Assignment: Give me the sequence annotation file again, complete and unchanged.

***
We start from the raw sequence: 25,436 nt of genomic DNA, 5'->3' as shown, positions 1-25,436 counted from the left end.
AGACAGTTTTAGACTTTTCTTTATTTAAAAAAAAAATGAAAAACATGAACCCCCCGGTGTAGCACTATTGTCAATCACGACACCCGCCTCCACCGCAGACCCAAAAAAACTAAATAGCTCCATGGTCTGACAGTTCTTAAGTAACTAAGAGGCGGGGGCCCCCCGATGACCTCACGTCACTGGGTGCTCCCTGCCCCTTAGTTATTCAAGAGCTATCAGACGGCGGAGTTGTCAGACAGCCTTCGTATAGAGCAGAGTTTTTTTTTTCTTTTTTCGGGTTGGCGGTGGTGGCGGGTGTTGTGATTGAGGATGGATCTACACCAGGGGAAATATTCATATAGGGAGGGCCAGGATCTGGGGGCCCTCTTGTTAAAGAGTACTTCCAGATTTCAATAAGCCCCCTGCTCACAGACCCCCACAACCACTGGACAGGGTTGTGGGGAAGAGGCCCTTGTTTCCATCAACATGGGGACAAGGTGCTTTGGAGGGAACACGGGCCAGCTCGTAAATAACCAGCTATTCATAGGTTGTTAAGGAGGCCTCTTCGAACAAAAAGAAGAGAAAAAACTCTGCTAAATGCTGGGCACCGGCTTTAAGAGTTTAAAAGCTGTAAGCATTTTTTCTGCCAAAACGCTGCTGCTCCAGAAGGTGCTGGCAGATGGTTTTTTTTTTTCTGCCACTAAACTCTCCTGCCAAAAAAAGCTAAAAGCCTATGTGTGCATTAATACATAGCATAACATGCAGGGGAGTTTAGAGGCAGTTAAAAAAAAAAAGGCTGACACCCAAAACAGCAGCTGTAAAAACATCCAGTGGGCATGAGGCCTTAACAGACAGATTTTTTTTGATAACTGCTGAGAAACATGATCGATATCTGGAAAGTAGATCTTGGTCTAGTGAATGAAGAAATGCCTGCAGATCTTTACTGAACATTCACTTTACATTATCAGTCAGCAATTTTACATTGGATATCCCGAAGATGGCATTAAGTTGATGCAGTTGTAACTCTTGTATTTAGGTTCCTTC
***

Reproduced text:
We start from the raw sequence: 25,436 nt of genomic DNA, 5'->3' as shown, positions 1-25,436 counted from the left end.
AGACAGTTTTAGACTTTTCTTTATTTAAAAAAAAAATGAAAAACATGAACCCCCCGGTGTAGCACTATTGTCAATCACGACACCCGCCTCCACCGCAGACCCAAAAAAACTAAATAGCTCCATGGTCTGACAGTTCTTAAGTAACTAAGAGGCGGGGGCCCCCCGATGACCTCACGTCACTGGGTGCTCCCTGCCCCTTAGTTATTCAAGAGCTATCAGACGGCGGAGTTGTCAGACAGCCTTCGTATAGAGCAGAGTTTTTTTTTTCTTTTTTCGGGTTGGCGGTGGTGGCGGGTGTTGTGATTGAGGATGGATCTACACCAGGGGAAATATTCATATAGGGAGGGCCAGGATCTGGGGGCCCTCTTGTTAAAGAGTACTTCCAGATTTCAATAAGCCCCCTGCTCACAGACCCCCACAACCACTGGACAGGGTTGTGGGGAAGAGGCCCTTGTTTCCATCAACATGGGGACAAGGTGCTTTGGAGGGAACACGGGCCAGCTCGTAAATAACCAGCTATTCATAGGTTGTTAAGGAGGCCTCTTCGAACAAAAAGAAGAGAAAAAACTCTGCTAAATGCTGGGCACCGGCTTTAAGAGTTTAAAAGCTGTAAGCATTTTTTCTGCCAAAACGCTGCTGCTCCAGAAGGTGCTGGCAGATGGTTTTTTTTTTTCTGCCACTAAACTCTCCTGCCAAAAAAAGCTAAAAGCCTATGTGTGCATTAATACATAGCATAACATGCAGGGGAGTTTAGAGGCAGTTAAAAAAAAAAAGGCTGACACCCAAAACAGCAGCTGTAAAAACATCCAGTGGGCATGAGGCCTTAACAGACAGATTTTTTTTGATAACTGCTGAGAAACATGATCGATATCTGGAAAGTAGATCTTGGTCTAGTGAATGAAGAAATGCCTGCAGATCTTTACTGAACATTCACTTTACATTATCAGTCAGCAATTTTACATTGGATATCCCGAAGATGGCATTAAGTTGATGCAGTTGTAACTCTTGTATTTAGGTTCCTTC